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Good Day All!

As I begin to type this entry out, I am listening to the Swedish national anthem, "Du Gamla, Du Fria" ("Thou Ancient, Thou Free"). The Swedish flag is our image.

In other words: It's official. NYE2017 will be spent in Sweden! A friend, Katherine, will be with me! (A good thing, as I'd rather not go solo but such happens too.)

The first time I drove a motorbike in South East Asia I was robbed. I had just learned to drive a scooter during a holiday on the island of Lombok, next to Bali and one day I was scooting along one of the main roads, in the middle of a beautiful day, and boom–two local guys drove me off the road and threatened to stab me.

November 2011. The suspense was finally at an end. Team Jacob had lost. A fairy tale dance in the woods leaving him doe-eyed, worse for wear; wounds blistering beneath a statuesque surface. Bella and Edward, forever and for eternity. For better or for worse.

"Mile after mile after mile of malls after malls. Many, many malls. Major malls and mini malls. They put the mini malls in between the major malls, and in between the mini malls they put the mini marts."
- George Carlin

Two years is a good amount of time to become acquainted with a place. I won’t claim to “know” Indonesia any more than I know about the lunar cycle. My observation is that a full moon happens one day a month and every other day it appears quite randomly in the sky.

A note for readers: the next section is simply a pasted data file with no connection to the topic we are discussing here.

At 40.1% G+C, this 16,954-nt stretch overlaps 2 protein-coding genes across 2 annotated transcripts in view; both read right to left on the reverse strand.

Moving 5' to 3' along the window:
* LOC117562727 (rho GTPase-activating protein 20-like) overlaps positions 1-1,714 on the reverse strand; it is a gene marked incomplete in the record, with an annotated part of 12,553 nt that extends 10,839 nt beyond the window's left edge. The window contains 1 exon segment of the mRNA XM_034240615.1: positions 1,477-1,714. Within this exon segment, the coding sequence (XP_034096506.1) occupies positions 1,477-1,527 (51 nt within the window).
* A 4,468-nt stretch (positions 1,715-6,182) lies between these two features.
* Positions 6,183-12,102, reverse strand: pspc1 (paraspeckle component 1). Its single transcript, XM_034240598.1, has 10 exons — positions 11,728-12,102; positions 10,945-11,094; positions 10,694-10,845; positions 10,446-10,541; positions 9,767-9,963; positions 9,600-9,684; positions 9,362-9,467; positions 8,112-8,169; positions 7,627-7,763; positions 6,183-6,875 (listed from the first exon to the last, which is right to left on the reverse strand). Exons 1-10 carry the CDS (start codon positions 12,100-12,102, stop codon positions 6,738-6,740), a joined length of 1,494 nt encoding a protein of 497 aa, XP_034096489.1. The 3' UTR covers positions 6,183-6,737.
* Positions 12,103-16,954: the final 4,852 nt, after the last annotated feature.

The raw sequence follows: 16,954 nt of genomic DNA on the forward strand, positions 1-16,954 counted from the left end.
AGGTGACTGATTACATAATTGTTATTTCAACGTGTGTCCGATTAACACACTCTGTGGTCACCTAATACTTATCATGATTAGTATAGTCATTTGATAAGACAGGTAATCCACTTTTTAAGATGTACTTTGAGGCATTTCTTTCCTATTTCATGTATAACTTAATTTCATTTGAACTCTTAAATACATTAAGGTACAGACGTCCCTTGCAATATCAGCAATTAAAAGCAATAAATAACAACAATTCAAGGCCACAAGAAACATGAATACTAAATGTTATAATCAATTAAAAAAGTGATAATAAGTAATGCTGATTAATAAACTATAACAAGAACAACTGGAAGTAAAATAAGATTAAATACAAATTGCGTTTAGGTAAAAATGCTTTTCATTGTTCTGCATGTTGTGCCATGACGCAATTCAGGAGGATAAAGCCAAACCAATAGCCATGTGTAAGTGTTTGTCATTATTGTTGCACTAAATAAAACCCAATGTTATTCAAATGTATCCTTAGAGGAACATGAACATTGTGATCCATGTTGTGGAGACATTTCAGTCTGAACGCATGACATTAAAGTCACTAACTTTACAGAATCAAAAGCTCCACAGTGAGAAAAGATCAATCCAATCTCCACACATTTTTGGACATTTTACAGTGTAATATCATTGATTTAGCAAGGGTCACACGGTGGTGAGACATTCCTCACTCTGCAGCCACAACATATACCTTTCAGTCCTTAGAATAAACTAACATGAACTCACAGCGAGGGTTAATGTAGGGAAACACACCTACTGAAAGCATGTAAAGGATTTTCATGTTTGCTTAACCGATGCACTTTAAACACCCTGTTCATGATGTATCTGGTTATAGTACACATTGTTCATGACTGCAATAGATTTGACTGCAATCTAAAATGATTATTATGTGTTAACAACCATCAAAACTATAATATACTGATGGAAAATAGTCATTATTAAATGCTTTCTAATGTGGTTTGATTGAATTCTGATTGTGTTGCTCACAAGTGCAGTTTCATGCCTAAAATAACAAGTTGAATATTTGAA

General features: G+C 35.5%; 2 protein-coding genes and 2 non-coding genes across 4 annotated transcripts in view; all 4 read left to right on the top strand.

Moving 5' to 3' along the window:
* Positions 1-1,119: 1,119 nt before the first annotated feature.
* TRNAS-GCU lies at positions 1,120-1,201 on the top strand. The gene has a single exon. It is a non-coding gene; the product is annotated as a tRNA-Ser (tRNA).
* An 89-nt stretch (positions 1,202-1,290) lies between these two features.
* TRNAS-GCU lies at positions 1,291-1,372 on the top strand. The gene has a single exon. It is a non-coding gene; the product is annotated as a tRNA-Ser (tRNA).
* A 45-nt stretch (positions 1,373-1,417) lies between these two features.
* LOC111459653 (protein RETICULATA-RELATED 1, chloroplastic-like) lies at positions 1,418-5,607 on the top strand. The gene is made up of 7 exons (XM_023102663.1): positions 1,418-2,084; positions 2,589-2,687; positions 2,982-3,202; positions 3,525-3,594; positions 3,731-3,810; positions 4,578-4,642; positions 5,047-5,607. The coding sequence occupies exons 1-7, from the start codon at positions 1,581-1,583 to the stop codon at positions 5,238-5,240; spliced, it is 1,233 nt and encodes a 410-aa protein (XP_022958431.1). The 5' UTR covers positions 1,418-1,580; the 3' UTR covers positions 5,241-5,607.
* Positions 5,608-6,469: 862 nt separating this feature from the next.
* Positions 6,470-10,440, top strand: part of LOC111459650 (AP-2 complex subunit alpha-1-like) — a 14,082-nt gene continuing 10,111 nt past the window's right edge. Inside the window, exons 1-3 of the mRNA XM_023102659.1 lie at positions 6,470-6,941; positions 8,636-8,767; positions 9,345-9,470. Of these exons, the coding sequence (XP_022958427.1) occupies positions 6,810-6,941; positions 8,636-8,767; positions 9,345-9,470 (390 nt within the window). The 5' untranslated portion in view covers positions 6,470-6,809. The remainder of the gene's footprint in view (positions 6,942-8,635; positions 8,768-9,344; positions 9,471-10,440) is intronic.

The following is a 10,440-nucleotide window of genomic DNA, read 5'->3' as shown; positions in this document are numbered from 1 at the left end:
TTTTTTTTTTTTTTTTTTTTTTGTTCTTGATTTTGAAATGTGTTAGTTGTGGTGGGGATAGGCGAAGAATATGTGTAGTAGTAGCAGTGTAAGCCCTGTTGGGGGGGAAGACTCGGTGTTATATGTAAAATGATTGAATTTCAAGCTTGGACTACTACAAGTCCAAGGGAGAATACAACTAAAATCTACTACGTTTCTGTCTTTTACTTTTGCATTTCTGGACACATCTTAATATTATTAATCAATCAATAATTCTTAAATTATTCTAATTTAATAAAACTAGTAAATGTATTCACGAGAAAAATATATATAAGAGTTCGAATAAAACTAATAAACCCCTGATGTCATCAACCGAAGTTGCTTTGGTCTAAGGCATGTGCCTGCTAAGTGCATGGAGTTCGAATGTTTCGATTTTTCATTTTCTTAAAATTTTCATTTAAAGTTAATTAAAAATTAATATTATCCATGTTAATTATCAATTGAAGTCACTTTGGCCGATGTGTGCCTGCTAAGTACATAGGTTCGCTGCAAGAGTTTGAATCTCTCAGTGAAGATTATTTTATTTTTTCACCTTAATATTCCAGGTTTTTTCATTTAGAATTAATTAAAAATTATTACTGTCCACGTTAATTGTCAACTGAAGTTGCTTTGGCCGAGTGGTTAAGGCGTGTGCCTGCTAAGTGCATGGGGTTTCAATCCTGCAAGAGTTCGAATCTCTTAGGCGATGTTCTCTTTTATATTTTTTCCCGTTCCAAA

Notes from Beyond the Middle Kingdom

I read a book to my very young students regularly because it’s a favourite of theirs. It’s called “We’re Going On A Bear Hunt”. It’s about a family that, together, faces several challenges on their walk to find a bear, such as very tall grass, a river, thick gooey mud, a blizzard, and eventually, a bear.

I am a teacher. Not the title I want on my gravestone but a teacher nonetheless. It’s a job, a means to an end, my meager money-making profession of choice. To narrow it down farther, I’m an international quasi-ESL classroom teacher following the American Common Core curriculum, instructing in English, expected to assess ESL learners according to a rather rigorous Westernized standard.

I used to think that life was like skydiving without a parachute, you can only do it once. But as time tears on and I grow older and know less about everything I realise that a thousand lives can exist in the space of a lifetime. When my grandmother died a couple of years ago at the tender age of 96, I sat down to write her eulogy and counted up the number of days she’d been alive: 35,210.

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